He advises: "Don't look back, folks: Look forward. In the past, the City of Santa Barbara was the dominant force in the county and the dominant political power on the South Coast. The ethics of the city became the values of the South Coast, with planning and growth controls to ensure a better quality of life. But in the next 20 years, the city's voice won't be heard by anybody. We'll be overwhelmed by Goleta.

  "If Santa Barbara does it right but the region's out of control, what does it matter? It's a dangerous future. I think it's frightening. Somehow, a good, sincere dialogue and discussion at the community level, about thefuture of the South Coast, leading to a referendum, has to take place."

  In 1974, the citizens of Santa Barbara, alarmed by the potential for growth of their scenic town, did just that. Led by Relis and UCSB professors Harvey Molotch and Rich Appelbaum, a community task force spent a year studying the effects of future growth on Santa Barbara. The "Impacts of Growth Study" led to zoning changes that took 23,000 potential homes off the books.

  Two years later, the citizens of Santa Barbara voted -- quixotically, as it turned out -- to endorse a population cap of 85,000 as part of the city charter. Today, 92,000 people have squeezed in. Plus, an estimated 20,400 visitors are on the South Coast daily.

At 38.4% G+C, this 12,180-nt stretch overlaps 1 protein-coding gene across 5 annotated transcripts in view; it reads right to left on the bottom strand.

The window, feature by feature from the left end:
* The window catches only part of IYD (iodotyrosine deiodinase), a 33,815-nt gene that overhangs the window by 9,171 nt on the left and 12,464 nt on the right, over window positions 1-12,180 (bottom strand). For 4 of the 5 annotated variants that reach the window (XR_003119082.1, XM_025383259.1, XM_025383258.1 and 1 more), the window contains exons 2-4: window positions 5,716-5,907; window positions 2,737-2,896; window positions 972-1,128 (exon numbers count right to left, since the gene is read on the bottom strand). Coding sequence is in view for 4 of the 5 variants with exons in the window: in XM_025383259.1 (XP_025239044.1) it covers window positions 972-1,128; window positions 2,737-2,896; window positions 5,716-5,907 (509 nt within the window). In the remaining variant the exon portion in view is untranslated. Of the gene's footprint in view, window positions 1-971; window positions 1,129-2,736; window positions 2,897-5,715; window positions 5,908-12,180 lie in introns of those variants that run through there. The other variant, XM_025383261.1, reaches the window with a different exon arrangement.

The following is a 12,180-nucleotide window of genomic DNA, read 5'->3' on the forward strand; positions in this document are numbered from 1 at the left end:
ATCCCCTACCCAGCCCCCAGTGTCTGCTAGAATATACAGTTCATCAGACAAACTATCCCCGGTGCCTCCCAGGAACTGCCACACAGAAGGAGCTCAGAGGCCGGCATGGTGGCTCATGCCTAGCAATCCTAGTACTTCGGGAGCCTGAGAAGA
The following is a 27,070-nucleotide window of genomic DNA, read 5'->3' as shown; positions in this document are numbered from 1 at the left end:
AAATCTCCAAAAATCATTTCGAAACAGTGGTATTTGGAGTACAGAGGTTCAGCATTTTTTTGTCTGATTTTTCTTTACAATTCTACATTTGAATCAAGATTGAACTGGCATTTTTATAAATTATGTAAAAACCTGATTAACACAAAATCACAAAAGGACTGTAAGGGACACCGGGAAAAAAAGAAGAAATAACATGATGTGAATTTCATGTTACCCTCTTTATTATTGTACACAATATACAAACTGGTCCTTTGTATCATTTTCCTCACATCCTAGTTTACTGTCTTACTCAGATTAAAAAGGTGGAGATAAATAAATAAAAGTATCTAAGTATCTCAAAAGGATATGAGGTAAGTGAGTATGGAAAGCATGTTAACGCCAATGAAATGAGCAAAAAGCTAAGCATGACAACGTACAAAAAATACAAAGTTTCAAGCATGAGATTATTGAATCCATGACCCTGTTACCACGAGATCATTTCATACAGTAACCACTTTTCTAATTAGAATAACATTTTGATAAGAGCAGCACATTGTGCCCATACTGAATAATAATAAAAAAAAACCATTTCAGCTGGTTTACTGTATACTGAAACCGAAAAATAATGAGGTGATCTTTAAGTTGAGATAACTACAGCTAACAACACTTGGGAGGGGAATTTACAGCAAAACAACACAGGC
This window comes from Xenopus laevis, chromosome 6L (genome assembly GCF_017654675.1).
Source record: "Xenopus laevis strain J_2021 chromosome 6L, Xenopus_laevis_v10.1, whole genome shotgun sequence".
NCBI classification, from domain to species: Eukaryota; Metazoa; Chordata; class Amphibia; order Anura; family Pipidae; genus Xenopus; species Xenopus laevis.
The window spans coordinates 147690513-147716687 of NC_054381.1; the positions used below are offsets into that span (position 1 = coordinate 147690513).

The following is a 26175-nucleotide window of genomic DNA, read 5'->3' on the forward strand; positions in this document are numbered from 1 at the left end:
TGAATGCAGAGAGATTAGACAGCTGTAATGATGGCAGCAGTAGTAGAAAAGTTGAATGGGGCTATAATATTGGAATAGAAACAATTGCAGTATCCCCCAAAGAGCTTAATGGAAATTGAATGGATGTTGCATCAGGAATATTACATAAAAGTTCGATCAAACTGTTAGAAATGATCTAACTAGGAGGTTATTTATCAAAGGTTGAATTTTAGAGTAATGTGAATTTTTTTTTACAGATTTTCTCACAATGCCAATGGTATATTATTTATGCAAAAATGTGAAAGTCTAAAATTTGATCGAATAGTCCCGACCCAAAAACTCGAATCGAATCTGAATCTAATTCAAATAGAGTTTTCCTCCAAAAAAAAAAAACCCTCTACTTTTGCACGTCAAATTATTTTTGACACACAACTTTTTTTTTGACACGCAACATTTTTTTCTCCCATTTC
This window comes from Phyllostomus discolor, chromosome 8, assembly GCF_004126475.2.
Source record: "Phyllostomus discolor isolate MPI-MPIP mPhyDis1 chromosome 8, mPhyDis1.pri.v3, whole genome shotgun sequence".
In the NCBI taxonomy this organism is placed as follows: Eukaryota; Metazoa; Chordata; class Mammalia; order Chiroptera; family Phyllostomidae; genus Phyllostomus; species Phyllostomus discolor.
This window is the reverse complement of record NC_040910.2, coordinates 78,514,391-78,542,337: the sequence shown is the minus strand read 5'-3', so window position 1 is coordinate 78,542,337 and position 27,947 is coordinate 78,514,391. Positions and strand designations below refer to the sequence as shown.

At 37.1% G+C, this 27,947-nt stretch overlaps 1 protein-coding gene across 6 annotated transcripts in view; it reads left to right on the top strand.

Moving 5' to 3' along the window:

To stave off sprawl, the authors of the 1974 report are calling for a new study, this time for the entire South Coast from Carpinteria to Goleta -- and a moratorium on new development until the research is done. Such a study, they said, would attempt to project a "carrying capacity" for the region and determine what level of growth could take place without destroying the environment.

  "We used to be pioneers," Appelbaum said, "but I don't think that's true anymore. We need some leadership to say, 'Let's take stock before things overwhelm us."